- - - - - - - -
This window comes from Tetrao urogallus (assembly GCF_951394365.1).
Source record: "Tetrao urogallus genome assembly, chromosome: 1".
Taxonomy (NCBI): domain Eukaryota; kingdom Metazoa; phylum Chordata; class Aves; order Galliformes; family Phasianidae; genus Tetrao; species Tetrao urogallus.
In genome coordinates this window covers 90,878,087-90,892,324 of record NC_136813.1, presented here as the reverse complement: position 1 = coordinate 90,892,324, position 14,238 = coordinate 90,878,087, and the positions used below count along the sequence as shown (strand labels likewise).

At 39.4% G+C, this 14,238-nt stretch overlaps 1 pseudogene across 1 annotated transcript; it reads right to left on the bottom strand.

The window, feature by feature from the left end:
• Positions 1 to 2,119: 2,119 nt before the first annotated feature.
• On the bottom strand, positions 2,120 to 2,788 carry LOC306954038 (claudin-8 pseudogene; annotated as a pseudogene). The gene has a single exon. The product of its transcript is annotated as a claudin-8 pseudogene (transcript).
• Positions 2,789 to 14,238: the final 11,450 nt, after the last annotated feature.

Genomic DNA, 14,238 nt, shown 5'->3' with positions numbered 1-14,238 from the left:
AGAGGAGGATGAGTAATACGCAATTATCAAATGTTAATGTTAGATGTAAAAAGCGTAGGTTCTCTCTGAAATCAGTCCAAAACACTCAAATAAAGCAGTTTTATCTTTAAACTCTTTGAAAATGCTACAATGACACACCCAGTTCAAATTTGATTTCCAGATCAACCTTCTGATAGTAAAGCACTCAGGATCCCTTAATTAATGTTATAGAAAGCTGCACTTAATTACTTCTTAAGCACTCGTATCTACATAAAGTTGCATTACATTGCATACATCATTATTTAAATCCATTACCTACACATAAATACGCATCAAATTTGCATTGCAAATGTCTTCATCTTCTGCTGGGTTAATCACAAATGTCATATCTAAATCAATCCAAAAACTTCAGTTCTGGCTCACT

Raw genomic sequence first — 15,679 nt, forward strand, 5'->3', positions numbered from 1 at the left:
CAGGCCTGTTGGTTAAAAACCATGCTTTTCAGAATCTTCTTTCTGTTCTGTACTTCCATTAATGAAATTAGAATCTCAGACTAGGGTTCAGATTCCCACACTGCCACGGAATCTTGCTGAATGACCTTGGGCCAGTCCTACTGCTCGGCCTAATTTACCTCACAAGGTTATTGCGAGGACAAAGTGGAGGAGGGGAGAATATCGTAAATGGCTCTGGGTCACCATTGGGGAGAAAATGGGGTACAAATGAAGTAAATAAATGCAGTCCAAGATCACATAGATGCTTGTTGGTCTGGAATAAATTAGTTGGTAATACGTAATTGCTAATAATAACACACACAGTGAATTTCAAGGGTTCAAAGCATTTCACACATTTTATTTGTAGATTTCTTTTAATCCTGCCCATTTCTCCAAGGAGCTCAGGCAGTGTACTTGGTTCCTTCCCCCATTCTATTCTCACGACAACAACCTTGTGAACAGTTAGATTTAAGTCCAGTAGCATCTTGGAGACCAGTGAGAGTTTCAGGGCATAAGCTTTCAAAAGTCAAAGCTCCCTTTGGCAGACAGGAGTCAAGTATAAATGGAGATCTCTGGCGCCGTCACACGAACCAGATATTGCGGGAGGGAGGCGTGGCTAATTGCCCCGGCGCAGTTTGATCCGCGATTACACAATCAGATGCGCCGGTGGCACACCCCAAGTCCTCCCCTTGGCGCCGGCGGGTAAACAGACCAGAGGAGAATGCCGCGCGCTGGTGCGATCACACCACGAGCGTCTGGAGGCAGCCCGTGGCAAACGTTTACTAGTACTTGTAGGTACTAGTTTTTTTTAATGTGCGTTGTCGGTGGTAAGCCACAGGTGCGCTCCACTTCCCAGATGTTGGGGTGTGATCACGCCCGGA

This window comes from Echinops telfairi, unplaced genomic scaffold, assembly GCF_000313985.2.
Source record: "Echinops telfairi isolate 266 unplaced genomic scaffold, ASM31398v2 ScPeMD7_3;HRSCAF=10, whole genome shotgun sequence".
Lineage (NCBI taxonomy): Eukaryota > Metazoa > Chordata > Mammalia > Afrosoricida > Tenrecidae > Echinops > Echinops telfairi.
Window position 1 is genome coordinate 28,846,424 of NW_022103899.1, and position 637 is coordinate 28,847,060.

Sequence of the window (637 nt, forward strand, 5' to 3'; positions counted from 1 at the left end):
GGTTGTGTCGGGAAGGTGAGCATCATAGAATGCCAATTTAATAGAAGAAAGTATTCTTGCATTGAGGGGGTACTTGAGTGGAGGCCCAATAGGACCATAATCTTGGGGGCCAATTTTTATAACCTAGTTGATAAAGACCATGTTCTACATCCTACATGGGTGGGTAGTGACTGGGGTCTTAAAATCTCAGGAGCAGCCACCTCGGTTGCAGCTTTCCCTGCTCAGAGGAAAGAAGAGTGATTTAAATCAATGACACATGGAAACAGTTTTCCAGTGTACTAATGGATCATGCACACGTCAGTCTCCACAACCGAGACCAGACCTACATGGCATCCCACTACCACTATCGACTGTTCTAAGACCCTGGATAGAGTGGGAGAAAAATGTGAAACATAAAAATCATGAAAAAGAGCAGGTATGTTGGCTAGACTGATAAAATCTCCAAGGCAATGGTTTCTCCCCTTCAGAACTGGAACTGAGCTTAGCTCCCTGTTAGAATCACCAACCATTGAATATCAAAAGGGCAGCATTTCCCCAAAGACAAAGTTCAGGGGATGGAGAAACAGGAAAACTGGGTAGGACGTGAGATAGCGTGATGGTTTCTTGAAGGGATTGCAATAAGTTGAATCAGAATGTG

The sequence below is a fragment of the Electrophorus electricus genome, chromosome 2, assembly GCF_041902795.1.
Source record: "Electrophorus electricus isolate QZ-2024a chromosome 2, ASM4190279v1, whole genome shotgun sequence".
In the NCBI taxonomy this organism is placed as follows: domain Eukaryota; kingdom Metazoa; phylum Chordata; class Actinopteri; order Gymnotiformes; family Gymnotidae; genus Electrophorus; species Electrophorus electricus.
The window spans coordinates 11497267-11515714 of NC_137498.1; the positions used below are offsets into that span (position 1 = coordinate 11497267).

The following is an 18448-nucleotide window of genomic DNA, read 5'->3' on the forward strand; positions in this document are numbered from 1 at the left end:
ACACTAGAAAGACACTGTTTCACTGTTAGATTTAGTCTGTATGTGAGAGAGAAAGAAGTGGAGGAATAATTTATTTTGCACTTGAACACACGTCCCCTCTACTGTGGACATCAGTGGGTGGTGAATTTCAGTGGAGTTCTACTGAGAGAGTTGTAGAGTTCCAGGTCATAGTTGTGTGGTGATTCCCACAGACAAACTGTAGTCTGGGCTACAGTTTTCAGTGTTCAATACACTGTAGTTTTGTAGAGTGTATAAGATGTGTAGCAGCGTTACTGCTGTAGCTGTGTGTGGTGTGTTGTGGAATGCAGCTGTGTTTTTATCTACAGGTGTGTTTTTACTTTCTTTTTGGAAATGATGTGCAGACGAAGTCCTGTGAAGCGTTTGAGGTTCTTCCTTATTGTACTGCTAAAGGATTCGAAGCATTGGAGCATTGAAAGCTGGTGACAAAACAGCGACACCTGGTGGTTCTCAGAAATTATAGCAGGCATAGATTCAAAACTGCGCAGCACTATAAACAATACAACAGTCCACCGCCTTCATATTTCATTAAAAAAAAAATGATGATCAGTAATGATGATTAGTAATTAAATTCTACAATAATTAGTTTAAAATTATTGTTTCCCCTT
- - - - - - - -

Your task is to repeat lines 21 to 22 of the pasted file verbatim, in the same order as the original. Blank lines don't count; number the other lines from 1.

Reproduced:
Source record: "Electrophorus electricus isolate QZ-2024a chromosome 2, ASM4190279v1, whole genome shotgun sequence".
In the NCBI taxonomy this organism is placed as follows: domain Eukaryota; kingdom Metazoa; phylum Chordata; class Actinopteri; order Gymnotiformes; family Gymnotidae; genus Electrophorus; species Electrophorus electricus.